Guns are politically fraught in Colorado due to a fundamental disagreement between Democrats and Republicans over whether violent people or potentially lethal guns are more problematic, said Republican Sen. Jim Smallwood of Douglas County.
“Focusing on guns, I think, is simply misguided. These folks will find other weapons,” Smallwood said, adding that if the Boulder shooter had not accessed firearms, “I think he would’ve driven a van down Pearl Street.”
At the top of the wish list now for many advocates is a ban on “assault-style weapons” in Colorado. Experts on gun violence are clear that such a policy would likely make a difference by limiting some violence, but they’re also clear a ban would hardly be the most impactful way to limit gun deaths.
“That would be arguably useful for harm reduction during mass shootings. In other words, if an attack were to occur, we know a lot of times people can escape during the reloading process,” said Jason Silva, a professor at William Paterson University in New Jersey who studies mass shootings. “The issue is that wouldn’t reduce the number of mass shootings.”
It also would do little to limit community violence or suicides, said David M. Kennedy, a criminal justice professor at John Jay College and executive director of the National Network for Safe Communities. It’s the same with multi-day waiting periods for gun buyers — something Colorado Democrats are also considering now.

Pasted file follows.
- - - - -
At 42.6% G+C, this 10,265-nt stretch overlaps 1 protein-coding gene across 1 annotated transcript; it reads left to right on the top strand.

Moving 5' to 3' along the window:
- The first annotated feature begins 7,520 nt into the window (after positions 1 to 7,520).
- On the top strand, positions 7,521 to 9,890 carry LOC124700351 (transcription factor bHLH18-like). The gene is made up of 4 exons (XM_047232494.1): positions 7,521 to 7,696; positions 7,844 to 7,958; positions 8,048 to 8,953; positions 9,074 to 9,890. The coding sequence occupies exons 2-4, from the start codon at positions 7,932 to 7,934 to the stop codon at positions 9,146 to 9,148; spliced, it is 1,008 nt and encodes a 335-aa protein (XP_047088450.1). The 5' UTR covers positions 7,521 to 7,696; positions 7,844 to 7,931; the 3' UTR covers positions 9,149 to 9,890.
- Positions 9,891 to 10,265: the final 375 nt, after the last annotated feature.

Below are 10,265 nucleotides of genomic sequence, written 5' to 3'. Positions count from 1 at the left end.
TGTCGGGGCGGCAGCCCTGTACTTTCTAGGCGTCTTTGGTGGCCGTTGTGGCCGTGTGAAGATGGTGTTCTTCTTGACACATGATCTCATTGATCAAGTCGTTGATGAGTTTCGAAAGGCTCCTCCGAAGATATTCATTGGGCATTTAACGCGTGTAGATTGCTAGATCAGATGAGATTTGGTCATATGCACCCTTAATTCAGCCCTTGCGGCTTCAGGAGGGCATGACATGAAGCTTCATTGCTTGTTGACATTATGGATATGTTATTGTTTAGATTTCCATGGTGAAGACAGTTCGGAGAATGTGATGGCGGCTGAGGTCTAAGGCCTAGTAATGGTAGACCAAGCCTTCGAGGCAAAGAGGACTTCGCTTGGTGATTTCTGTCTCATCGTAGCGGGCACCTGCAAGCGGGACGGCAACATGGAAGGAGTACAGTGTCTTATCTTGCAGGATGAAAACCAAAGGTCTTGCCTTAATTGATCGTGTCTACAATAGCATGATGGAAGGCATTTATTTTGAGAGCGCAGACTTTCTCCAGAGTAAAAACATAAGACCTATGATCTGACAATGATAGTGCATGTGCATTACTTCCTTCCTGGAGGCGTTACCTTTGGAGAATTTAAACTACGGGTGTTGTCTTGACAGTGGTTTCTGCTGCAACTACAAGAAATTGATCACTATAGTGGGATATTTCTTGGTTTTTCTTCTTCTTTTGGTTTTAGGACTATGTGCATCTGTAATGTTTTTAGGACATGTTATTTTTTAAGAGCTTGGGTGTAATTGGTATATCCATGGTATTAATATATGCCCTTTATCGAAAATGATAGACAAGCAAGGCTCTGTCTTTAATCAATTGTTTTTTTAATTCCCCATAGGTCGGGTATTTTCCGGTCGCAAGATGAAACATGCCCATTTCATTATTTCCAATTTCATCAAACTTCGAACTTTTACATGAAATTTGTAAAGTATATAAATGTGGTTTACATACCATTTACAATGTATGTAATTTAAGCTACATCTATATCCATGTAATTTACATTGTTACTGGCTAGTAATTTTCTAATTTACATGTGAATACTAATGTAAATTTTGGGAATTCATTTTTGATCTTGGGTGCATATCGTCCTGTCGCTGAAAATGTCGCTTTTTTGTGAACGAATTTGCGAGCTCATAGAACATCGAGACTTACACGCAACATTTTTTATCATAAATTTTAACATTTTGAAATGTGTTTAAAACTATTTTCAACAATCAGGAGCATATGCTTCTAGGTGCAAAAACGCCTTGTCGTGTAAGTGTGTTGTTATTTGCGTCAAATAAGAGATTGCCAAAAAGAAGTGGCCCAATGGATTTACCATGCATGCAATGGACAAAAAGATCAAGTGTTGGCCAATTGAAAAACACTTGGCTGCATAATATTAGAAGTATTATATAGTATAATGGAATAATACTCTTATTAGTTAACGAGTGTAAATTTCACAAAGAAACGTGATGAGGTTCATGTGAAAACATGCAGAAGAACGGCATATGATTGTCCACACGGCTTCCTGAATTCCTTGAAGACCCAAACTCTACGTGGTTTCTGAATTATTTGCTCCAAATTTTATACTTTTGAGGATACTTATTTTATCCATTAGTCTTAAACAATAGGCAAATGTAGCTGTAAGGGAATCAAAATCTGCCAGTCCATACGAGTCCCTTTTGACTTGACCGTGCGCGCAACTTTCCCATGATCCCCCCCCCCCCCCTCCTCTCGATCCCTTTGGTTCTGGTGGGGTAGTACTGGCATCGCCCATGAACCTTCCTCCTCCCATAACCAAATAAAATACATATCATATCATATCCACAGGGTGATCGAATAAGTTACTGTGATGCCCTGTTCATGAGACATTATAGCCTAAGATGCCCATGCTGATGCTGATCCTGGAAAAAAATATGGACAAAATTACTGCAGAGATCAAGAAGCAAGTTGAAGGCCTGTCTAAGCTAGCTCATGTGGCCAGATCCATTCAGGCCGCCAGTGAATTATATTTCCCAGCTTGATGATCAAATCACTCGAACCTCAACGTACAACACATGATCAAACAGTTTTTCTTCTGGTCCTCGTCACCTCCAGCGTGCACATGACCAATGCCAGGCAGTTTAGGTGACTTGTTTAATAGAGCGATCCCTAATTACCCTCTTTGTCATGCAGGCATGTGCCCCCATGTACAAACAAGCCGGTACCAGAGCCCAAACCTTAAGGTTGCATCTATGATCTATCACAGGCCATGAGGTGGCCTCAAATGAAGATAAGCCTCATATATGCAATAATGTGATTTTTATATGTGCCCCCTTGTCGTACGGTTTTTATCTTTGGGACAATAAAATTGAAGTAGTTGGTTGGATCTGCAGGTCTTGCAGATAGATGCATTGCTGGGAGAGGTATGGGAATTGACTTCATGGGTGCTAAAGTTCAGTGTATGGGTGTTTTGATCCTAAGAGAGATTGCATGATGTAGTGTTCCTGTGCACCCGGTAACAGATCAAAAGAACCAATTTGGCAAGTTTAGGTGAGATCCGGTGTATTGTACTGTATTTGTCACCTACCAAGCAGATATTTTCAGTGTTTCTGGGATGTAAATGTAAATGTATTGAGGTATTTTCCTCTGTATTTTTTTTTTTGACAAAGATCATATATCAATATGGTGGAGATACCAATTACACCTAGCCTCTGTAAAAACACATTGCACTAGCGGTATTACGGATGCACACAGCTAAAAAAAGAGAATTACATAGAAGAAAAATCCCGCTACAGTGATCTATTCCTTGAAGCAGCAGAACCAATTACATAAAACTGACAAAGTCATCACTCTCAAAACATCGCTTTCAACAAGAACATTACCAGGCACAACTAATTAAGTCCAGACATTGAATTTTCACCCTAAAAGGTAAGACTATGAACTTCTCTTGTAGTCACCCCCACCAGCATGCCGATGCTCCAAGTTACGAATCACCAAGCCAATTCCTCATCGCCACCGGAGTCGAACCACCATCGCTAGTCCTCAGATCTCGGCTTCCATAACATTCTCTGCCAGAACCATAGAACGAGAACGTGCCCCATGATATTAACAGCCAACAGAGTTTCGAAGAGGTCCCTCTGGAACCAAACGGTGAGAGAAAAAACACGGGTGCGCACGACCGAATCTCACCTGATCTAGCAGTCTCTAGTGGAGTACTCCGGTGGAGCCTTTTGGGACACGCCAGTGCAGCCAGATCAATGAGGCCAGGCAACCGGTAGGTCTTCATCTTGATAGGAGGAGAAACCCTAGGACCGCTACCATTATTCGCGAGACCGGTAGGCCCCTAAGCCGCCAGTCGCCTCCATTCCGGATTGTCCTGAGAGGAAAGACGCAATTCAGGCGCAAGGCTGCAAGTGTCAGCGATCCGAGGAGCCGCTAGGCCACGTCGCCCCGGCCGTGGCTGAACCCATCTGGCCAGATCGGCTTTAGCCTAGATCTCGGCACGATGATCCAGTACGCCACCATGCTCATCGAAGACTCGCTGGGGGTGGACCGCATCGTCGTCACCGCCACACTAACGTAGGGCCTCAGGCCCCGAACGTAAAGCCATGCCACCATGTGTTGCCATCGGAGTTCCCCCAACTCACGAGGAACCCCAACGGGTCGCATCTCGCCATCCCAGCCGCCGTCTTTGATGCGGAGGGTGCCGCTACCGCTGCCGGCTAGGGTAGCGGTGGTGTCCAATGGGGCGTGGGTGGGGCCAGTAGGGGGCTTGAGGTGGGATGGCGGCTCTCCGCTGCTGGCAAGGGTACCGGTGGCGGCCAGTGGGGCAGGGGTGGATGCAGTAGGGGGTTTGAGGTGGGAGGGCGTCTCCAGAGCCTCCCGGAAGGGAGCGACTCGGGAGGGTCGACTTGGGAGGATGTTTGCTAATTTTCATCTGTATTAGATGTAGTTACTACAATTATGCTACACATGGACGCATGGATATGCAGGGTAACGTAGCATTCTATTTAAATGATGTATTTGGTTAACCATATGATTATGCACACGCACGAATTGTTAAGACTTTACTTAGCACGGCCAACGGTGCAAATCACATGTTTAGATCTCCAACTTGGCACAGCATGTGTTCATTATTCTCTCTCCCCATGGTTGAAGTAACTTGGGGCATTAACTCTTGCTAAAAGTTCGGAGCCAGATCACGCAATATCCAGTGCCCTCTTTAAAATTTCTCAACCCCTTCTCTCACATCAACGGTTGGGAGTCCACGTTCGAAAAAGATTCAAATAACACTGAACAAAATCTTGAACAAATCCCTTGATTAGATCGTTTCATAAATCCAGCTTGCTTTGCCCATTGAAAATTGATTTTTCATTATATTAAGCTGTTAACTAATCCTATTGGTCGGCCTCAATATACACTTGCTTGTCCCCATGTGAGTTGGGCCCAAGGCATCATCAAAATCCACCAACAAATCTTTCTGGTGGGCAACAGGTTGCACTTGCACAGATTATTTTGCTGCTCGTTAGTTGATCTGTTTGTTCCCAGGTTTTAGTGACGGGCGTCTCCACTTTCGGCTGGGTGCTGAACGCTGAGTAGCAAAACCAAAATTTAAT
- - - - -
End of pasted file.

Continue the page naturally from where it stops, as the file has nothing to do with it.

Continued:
“Waiting periods might make a very small difference with respect to spree shootings because there are probably some instances in which a person would change their mind,” he said. “And they’d make next to no difference with respect to community violence, because most community violence is committed with weapons that are illegally obtained in the first place.”
Recent Colorado history indicates a ban on “assault-style” weapons would be likely to win zero votes from Republican lawmakers, which wouldn’t be a problem for Democrats except that their Senate margin is so small that all but two of 20 would have to support a ban, and that’s far from guaranteed.
The Denver Post spoke with nine Senate Democrats about a potential ban bill, and while several were unequivocally supportive, most said they’d need to see what the legislation looked like. But they did say they’re leaning toward a bill to allow cities to set local gun restrictions that are stronger than the state’s and trying to tighten background checks to deny more people with violent criminal histories from accessing guns.